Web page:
Lindsay: So like specifically targeting very personalized ads. So if you're a 15 year old kid or 16 year old in Missouri and you're playing a specific game they can target, maybe that kid likes Fritos or whatever, in the background of the ad. If he's playing like Madden or whatever, then the ads are specifically served up during the end game experience. I think that's kind of going to be a future of where advertising is going to go. And I mean video games are on the rise. You see things like Twitch. I think I'm definitely going to see some advertising get into that space for sure.

Kenzie: eSports is something we talked about this season and I'm really excited to see how brands kind of leverage that space. I think it's going to be a big talking point in the next few years. So going back to the social movements, where we are as sort of a culture, you're talking about brands or they don't necessarily have to take a stance but they do need to be true to their core values. Where has a brand taking a stance really helped them?

Lindsay: Nike for sure as like, not to be that person and name drop Nike like everyone else probably does, but I mean Nike 100% knew their core demographic and their core consumer base. They knew that they would piss some people off, which is why you had back in the day, like when this initially happened with Kaepernick, they had people burning their Nike's or whatever. Sales improved something like 33%. So they knew what they were doing. This wasn't, I think like a thing, like we're going to take a stand. They just knew that the people who mattered the most, were going to stick with them and buy more shoes.

Kenzie: And this was after they adopted Colin Kaepernick as a spokesperson?

Lindsay: Yep and I mean Nike's just been killing you with all these like female empowerment videos. We do Ad of the Week every week. They were putting out a few, almost every few weeks. And actually recently they put out another one and I turned to one of my coworkers and I said, I just don't think we could have Nike's Ad of the Week again cause we need to start spreading the love.

Kenzie: Why do you think they are so good?

Lindsay: Well I think Weiden is an amazing creative shop. I'm probably one of the best. And they've had a pretty long relationship with Weiden. And I know some of the people at Weiden, like Susan Hoffman and Colleen DeCourcy, they're really badass creatives. I don't think they're afraid to push the envelope a little bit and they probably helped push the client and the client has to be brave and so does the agency. So I would say that plus they must have some pretty good data on their core consumer base because they knew this was going to do well.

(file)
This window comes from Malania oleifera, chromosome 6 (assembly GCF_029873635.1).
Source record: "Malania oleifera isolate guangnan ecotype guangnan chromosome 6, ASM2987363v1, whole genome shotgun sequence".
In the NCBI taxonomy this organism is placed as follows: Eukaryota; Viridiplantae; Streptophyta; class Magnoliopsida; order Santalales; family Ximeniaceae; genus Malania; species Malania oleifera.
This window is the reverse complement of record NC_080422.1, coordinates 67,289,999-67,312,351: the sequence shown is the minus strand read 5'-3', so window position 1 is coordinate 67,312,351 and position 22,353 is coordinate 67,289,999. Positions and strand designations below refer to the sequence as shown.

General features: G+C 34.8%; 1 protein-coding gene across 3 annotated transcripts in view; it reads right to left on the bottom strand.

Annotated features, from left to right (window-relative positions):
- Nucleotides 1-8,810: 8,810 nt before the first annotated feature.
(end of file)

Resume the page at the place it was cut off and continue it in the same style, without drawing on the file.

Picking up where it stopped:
Kenzie: So kind of flipping the coin, where has taking a stance hurt a brand? And not just some people are mad or there's some ruffled feathers but it's actually negatively impacted the bottom line for that brand.

Lindsay: It's a tough one. This one it hurt the brand initially but then wound up bouncing back because it's a commoditized market like industry. But I think it was couple of years ago maybe two years ago, Delta cut its ties with the NRA, which I was happy about personally. But it pissed off a lot of Republicans or conservative people or people who are members of the NRA.

Lindsay: And initially their shares went down after that and people were saying we're not going to fly with Delta anymore. And then on the flip side of that, other people said you're only bandwagoning and doing it now because of all the shootings and you shouldn't have had a partnership with them anyways. Then you had people who were more liberal saying, we don't want to be part of your brand now because we didn't know you were supporting the NRA. Because it wasn't like a extremely public thing. So it was kind of like they were in a kind of a damned if you do, damned if you don't position at that point. But I interviewed a bunch of experts and I did a story at the time and they were right. Like they did bounce back from that pretty quickly because I mean flying is flying, people have to fly. And a lot of times people will pick the best flight or the cheapest flight. So in the long run they wound up being okay from that.

Kenzie: Wow. So I can't imagine being in the executive room after that announcement and then getting all of those different inputs and kind of being at a brand paralysis, like where do we go from here. But their consumer experience really speaks for itself because like you said, they bounced back. I'm an avid Delta user because of their consumer experience. So I guess it goes to show you can't just have great marketing or brand values. You also have to have a solid consumer experience. So when brands and companies really understand themselves, they understand their consumers, how does that change the work?